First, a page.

Despite Apple’s input, higher salaries and reduced overtime, China’s Foxconn factories are still mistreating their employees, suggests new research.
The Guardian reports that the Hong Kong workers’ rights group Students and Scholars Against Corporate Misbehaviour (Sacom) has interviewed 170 workers and supervisors at Apple supplier Foxconn’s factories across China, revealing that intimidation, exhaustion and labour rights violations “remain the norm” there.
The interviews were carried out between March and May this year at the Shenzhen and Zhengzou factories, and revealed that workers are still suffering in the plants that manufacture Apple products such as the iPhone and iPad.
Workers told Sacom that they had been made to clean toilets, sweep lawns and write “confession letters” as punishments.
Up to 30 workers are sharing each dormitory on campus, with eight sharing a room, and any electrical items like kettles or laptops will be confiscated by Foxconn.
A select few workers are now allowed to have a stool to sit on, rather than being forced to stand, however Sacom claims that these workers are told to sit on a third of the seat in order to remain “nimble” while working.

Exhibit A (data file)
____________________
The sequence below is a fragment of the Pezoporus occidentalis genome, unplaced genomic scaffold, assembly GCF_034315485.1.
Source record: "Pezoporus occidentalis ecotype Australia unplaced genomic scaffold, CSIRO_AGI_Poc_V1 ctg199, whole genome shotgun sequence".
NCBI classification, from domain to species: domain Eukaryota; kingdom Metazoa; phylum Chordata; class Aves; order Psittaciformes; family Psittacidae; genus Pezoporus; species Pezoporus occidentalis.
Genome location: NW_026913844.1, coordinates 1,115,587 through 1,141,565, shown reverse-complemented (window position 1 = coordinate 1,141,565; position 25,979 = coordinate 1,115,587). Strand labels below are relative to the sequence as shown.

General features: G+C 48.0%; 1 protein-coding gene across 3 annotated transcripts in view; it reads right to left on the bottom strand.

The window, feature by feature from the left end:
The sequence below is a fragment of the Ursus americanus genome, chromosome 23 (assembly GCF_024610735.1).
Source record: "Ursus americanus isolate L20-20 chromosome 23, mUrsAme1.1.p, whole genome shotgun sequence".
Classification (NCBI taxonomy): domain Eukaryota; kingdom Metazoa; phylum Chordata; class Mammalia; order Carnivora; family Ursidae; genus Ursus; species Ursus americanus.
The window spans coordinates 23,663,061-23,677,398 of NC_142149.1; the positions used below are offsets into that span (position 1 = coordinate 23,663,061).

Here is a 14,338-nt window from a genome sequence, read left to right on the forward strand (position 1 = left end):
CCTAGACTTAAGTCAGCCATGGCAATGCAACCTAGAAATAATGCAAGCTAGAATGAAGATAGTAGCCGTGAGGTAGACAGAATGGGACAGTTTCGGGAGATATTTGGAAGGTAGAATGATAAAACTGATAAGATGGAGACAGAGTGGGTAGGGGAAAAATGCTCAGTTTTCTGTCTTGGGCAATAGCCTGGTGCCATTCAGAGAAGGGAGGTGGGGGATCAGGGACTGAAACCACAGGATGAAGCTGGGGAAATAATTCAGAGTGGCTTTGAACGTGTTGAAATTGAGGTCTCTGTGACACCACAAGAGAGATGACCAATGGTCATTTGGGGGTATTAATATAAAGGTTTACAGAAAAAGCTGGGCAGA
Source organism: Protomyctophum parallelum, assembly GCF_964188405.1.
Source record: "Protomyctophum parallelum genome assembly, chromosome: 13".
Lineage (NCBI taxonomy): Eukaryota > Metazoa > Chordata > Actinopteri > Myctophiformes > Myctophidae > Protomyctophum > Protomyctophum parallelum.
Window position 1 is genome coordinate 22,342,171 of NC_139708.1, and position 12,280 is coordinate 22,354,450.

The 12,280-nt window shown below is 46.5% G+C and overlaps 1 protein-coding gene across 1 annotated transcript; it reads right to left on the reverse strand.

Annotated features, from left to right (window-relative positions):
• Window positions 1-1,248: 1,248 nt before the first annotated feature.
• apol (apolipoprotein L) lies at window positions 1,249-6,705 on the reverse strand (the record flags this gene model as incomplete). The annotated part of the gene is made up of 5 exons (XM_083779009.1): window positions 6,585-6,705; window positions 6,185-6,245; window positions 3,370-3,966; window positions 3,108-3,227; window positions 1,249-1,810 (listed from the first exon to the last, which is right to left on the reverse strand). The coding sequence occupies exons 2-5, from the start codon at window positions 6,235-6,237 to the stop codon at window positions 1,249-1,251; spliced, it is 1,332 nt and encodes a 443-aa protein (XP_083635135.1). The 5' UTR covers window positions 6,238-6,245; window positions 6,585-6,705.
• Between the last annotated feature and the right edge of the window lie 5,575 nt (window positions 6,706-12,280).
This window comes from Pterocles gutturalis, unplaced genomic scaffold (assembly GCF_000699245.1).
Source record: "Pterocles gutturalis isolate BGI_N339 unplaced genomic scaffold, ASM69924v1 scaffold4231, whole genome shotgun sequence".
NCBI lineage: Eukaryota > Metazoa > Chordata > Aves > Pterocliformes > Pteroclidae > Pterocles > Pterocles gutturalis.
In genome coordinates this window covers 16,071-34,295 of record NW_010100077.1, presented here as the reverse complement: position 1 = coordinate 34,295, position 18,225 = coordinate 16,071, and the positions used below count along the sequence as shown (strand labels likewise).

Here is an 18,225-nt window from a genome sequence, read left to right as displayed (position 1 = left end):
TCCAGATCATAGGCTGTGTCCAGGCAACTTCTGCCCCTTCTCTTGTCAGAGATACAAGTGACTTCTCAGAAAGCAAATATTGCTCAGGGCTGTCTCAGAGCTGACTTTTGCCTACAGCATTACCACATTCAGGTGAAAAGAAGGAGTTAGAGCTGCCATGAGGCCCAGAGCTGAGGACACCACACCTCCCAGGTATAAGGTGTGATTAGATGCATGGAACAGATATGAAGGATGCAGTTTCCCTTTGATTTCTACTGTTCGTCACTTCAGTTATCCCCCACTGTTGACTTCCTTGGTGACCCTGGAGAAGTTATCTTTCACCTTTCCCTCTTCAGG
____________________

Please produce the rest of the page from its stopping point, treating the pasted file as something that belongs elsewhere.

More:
According to the Shenzhen regional public register, 728 industrial injuries were reported at Foxconn factories in the city since Mat 2011, but Sacom thinks that not all injuries are reported of officials. “The management simply negotiate with the injured workers for a settlement,” reports Sacom. “According to the respondents, cases of industrial injuries have an impact on the annual bonus received by middle management. Therefore, the middle management are very reluctant to report all the cases.”
This week, we reported that Foxconn’s CEO Terry Gou has promised to double wages for workers at his factories by 2013.
Earlier this year,
journalist Rob Schmitz became the second journalist to be granted access to Apple production lines in Chinese Foxconn factories, following the revelation that Mike Daisey, an author and actor who accused Apple of ill-treating its factory workers, had fabricated some of his reports.
Daisey criticised Kara Swisher and colleague Walt Mossberg for not being tough on Tim Cook at their D10 interview.